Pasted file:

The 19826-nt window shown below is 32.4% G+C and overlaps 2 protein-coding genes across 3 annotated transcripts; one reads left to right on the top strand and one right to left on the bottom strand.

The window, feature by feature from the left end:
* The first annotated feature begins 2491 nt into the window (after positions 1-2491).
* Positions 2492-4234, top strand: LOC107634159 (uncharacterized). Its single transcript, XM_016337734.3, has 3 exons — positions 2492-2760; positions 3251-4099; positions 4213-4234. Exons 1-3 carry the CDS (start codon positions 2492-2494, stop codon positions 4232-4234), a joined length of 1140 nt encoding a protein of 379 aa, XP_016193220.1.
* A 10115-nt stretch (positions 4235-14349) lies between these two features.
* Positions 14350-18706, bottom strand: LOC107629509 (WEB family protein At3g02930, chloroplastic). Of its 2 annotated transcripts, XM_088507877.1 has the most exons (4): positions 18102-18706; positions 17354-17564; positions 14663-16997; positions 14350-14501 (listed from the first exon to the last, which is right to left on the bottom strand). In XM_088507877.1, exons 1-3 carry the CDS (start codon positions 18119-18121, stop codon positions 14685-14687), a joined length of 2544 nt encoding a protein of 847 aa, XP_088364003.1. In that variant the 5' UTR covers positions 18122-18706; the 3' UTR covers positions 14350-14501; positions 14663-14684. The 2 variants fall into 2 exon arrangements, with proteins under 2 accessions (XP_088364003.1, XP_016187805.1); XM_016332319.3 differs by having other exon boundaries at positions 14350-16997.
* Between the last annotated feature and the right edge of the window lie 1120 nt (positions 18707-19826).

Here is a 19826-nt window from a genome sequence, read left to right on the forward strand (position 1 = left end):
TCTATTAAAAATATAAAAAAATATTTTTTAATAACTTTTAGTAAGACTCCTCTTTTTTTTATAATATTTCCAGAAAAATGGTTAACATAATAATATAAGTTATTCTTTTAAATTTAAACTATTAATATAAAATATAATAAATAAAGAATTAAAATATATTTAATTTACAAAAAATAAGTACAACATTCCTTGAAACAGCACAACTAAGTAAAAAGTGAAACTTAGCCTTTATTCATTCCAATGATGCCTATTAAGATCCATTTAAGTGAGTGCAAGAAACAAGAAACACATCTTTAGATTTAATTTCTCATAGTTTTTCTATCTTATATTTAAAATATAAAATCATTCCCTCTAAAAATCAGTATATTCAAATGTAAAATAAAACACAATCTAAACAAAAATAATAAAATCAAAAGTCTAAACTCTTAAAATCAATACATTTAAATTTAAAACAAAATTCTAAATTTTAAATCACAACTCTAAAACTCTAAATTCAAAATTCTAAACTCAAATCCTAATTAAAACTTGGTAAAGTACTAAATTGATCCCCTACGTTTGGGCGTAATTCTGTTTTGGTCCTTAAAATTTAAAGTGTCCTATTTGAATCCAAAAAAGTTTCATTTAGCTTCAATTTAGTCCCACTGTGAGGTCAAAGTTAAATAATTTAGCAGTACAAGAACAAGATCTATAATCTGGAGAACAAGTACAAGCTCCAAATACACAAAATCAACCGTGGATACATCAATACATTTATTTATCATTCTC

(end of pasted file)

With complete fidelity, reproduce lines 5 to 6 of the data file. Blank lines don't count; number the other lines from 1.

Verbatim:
* A 10115-nt stretch (positions 4235-14349) lies between these two features.
* Positions 14350-18706, bottom strand: LOC107629509 (WEB family protein At3g02930, chloroplastic). Of its 2 annotated transcripts, XM_088507877.1 has the most exons (4): positions 18102-18706; positions 17354-17564; positions 14663-16997; positions 14350-14501 (listed from the first exon to the last, which is right to left on the bottom strand). In XM_088507877.1, exons 1-3 carry the CDS (start codon positions 18119-18121, stop codon positions 14685-14687), a joined length of 2544 nt encoding a protein of 847 aa, XP_088364003.1. In that variant the 5' UTR covers positions 18122-18706; the 3' UTR covers positions 14350-14501; positions 14663-14684. The 2 variants fall into 2 exon arrangements, with proteins under 2 accessions (XP_088364003.1, XP_016187805.1); XM_016332319.3 differs by having other exon boundaries at positions 14350-16997.